It’s been three weeks since my below-the-knee right leg amputation, and for the first time, I’m starting to feel a “connection” with my slightly different than before right leg.
Initially, I was cautious and treated it delicately to avoid causing any harm. But yesterday, something changed—I began to feel like my leg was truly a part of me again, rather than something separate. I’m not doing anything crazy, just starting to feel like it’s still “me”.
Yesterday,I managed to take a shower and use the bathroom mostly on my own. I still needed some supervision to ensure safety, but it felt liberating to regain a bit of privacy in performing these daily functions.
Doing these regularly daily things has likely helped me adjust to my “new normal” of personal physicality, and it feels empowering.
Yesterday, Sue and I went for a walk/roll around the block and even made it up to Taylor Square, which is about 200-300 meters away. Despite the chill, being outside was wonderful and invigorating.
Another positive change is my transfer from the general hospital ward to the rehabilitation center across the road from St Vincent’s Hospital. Now, instead of a crowded four-bed dormitory-style room, I have a private room, offering more privacy and allowing for better sleep.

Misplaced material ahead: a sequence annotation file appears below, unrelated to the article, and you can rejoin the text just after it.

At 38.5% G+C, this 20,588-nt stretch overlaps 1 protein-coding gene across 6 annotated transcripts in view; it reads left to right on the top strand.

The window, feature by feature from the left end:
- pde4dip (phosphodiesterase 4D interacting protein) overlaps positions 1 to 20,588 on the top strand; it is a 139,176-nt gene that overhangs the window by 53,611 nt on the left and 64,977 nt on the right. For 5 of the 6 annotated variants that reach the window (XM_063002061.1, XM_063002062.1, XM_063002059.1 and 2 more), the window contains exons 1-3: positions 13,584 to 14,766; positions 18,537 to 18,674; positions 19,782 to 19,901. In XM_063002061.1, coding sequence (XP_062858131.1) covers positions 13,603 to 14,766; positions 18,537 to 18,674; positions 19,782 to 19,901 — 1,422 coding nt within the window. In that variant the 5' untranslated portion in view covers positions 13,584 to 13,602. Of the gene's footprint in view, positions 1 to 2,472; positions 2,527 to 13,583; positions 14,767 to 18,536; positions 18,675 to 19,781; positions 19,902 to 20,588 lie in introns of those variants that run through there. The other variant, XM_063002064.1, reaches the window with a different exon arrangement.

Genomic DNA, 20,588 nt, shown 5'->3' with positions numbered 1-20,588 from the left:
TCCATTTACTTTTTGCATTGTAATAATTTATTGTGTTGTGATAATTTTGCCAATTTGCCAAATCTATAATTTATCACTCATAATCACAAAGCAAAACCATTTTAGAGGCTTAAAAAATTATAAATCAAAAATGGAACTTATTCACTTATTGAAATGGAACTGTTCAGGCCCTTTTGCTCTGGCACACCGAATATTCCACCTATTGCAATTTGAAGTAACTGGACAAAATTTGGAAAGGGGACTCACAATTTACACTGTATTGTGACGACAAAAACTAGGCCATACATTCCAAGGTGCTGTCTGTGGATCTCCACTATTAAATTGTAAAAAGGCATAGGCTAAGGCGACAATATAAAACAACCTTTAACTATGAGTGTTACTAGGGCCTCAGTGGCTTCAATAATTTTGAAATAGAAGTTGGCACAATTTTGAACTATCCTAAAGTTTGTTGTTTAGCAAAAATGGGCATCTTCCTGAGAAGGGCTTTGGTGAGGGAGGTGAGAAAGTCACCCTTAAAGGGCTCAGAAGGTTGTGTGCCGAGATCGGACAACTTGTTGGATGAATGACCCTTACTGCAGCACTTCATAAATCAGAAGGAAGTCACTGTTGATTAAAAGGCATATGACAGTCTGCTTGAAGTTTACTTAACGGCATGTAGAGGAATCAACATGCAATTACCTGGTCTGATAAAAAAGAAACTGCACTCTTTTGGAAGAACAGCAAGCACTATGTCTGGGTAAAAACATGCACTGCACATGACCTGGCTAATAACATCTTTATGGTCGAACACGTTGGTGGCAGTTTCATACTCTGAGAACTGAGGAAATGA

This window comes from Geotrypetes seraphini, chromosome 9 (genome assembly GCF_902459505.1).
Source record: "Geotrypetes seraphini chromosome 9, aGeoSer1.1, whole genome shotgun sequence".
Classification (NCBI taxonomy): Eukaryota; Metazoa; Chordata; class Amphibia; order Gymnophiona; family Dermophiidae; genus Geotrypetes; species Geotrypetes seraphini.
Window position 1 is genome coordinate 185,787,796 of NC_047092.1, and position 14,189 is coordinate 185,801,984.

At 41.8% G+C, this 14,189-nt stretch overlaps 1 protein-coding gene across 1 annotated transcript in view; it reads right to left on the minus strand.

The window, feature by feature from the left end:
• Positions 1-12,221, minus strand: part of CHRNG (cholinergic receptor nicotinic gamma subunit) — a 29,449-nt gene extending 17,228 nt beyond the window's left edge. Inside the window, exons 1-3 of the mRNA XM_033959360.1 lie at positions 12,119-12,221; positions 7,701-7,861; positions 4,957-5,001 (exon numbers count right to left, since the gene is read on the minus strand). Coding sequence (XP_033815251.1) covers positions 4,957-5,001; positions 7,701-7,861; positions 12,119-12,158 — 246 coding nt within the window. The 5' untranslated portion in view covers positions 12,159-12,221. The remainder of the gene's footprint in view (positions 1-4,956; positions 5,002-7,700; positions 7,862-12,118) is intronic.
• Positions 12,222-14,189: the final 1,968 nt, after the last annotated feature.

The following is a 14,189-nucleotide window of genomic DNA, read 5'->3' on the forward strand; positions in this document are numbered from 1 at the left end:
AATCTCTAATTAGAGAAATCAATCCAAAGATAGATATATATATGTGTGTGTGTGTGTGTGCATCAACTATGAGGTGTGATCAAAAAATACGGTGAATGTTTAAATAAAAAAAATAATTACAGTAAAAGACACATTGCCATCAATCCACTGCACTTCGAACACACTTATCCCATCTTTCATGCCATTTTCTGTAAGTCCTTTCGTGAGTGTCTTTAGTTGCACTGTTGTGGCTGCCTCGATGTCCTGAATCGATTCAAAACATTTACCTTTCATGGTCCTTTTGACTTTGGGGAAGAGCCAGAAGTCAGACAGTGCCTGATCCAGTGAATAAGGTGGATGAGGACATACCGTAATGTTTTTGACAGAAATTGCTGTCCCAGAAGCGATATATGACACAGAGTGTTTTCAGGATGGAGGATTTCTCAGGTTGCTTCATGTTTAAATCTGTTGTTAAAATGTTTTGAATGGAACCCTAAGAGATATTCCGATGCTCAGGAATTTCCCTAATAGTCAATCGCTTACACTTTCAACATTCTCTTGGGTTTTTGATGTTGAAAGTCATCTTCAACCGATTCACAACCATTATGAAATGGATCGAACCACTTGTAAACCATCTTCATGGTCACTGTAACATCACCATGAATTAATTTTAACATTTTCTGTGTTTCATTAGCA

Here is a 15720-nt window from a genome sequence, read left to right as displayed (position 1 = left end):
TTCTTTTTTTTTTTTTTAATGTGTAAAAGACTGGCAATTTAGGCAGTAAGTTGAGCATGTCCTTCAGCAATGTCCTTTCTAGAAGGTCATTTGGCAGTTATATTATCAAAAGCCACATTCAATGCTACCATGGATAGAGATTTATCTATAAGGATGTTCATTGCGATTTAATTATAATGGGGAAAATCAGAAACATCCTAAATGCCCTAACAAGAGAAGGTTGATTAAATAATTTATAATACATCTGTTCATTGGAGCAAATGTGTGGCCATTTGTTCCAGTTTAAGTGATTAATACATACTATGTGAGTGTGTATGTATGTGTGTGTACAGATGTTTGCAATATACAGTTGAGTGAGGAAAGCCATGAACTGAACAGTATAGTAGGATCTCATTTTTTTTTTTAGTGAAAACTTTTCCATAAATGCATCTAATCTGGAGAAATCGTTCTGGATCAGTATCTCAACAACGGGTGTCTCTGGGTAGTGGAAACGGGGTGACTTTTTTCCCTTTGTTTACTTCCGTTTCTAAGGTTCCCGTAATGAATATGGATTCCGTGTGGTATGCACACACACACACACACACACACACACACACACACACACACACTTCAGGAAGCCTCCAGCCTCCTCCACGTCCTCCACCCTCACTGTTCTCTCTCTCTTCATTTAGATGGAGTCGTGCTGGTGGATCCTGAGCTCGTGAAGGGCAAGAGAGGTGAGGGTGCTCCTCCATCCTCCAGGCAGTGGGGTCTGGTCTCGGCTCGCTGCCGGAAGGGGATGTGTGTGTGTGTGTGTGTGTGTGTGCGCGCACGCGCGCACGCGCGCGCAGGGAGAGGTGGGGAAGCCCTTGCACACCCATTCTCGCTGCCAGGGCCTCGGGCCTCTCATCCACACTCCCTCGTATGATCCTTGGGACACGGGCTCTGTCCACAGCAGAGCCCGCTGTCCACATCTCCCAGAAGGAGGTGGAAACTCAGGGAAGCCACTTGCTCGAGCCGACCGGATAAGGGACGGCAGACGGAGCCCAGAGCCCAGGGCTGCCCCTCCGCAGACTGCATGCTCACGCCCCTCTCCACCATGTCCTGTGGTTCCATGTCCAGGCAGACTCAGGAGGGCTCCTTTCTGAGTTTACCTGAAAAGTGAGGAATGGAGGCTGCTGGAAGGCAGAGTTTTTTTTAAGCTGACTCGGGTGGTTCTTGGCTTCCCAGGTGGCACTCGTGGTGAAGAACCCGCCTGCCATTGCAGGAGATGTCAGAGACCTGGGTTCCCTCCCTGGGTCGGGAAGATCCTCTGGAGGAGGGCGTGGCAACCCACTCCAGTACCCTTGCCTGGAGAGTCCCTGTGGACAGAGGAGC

Throughout this process, I’ve been fortunate to have a steady stream of visitors, which has certainly helped with the psychological adjustment.
Many of my friends have noticed my amputation from social media posts but missed the part about diabetes, resulting in a generous supply of confectionery on my bedside table. While it’s not a major concern, I’ve been mindful of what I eat, following the dietary advice of enjoying a piece of chocolate but not consuming the entire block.
The road to recovery lies ahead, with an expected 6-8 weeks in rehab, focusing on readjusting to daily life. With the support of friends and medical professionals, I’m optimistic about making progress and adapting to this new chapter in my life.